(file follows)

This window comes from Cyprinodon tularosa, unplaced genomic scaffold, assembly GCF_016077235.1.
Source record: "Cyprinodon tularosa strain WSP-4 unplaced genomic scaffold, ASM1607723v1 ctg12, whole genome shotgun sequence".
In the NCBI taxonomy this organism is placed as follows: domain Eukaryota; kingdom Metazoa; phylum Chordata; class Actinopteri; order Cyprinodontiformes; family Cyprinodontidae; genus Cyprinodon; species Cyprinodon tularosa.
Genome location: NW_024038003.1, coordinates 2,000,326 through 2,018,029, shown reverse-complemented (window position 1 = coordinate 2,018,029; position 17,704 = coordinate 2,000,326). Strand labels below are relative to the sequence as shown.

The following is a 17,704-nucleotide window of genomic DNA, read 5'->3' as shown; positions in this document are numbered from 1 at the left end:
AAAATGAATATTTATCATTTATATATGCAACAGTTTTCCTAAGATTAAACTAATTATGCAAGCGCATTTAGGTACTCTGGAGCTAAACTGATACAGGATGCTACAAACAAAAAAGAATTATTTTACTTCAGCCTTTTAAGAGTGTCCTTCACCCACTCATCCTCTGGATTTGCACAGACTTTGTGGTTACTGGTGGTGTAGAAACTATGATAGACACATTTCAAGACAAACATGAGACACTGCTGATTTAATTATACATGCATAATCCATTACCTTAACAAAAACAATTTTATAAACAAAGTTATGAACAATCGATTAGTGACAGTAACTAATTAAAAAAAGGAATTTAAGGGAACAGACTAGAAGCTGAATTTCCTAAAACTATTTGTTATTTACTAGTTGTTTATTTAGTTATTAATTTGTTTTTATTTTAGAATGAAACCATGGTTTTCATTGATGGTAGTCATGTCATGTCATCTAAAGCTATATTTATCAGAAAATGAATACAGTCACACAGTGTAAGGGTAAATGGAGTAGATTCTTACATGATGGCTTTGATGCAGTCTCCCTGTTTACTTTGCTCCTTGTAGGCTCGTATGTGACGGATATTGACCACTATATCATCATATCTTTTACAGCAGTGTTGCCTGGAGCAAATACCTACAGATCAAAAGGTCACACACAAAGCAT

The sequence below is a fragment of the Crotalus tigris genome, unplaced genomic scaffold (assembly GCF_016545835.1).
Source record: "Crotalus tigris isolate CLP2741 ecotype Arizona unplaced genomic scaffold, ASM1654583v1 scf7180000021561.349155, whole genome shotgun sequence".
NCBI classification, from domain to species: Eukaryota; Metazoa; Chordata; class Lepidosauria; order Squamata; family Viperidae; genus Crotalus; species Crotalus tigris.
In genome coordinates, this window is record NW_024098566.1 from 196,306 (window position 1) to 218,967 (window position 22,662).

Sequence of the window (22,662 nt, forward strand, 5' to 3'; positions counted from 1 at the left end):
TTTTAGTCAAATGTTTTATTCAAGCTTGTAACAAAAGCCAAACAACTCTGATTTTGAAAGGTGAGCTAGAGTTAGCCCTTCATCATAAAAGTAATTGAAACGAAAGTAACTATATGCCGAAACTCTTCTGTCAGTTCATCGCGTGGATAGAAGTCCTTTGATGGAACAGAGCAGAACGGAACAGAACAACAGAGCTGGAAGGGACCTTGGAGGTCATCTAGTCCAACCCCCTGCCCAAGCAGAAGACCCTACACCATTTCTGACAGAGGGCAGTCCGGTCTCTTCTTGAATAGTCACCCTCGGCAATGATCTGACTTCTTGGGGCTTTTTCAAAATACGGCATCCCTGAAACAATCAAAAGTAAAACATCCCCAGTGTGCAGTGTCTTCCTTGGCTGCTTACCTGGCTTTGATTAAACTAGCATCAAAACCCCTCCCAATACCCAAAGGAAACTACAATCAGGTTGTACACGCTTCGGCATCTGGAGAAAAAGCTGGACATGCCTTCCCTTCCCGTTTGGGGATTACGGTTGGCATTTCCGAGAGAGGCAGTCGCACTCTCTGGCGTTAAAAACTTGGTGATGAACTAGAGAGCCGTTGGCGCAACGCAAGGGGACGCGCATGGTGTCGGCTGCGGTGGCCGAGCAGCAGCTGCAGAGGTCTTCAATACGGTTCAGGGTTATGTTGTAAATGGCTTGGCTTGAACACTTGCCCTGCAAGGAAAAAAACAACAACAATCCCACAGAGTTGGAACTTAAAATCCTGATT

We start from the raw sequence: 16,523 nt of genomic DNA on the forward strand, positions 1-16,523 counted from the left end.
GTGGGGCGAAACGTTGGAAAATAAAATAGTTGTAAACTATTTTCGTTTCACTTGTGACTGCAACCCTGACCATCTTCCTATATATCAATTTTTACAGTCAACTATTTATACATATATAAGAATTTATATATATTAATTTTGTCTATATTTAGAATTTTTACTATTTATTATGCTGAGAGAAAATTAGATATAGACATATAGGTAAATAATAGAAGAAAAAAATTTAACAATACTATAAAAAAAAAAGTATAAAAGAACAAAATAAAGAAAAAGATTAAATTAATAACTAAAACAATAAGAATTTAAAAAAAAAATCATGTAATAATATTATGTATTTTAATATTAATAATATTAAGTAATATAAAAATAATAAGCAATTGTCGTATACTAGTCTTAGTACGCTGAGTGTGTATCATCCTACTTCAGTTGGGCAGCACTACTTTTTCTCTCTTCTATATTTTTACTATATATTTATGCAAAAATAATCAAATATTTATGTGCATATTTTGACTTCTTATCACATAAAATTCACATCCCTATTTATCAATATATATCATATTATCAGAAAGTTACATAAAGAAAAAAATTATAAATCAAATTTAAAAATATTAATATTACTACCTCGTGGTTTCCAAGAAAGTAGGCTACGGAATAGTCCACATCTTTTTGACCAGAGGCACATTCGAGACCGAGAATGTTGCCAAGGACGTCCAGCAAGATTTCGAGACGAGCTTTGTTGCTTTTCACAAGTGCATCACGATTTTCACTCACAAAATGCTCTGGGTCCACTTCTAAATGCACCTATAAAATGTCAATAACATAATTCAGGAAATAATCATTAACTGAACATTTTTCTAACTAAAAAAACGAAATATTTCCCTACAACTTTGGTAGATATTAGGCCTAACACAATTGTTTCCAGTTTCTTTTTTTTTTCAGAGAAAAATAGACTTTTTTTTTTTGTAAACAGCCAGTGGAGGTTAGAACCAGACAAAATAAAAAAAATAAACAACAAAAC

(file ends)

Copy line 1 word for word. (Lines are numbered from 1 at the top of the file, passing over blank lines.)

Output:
This window comes from Cyprinodon tularosa, unplaced genomic scaffold, assembly GCF_016077235.1.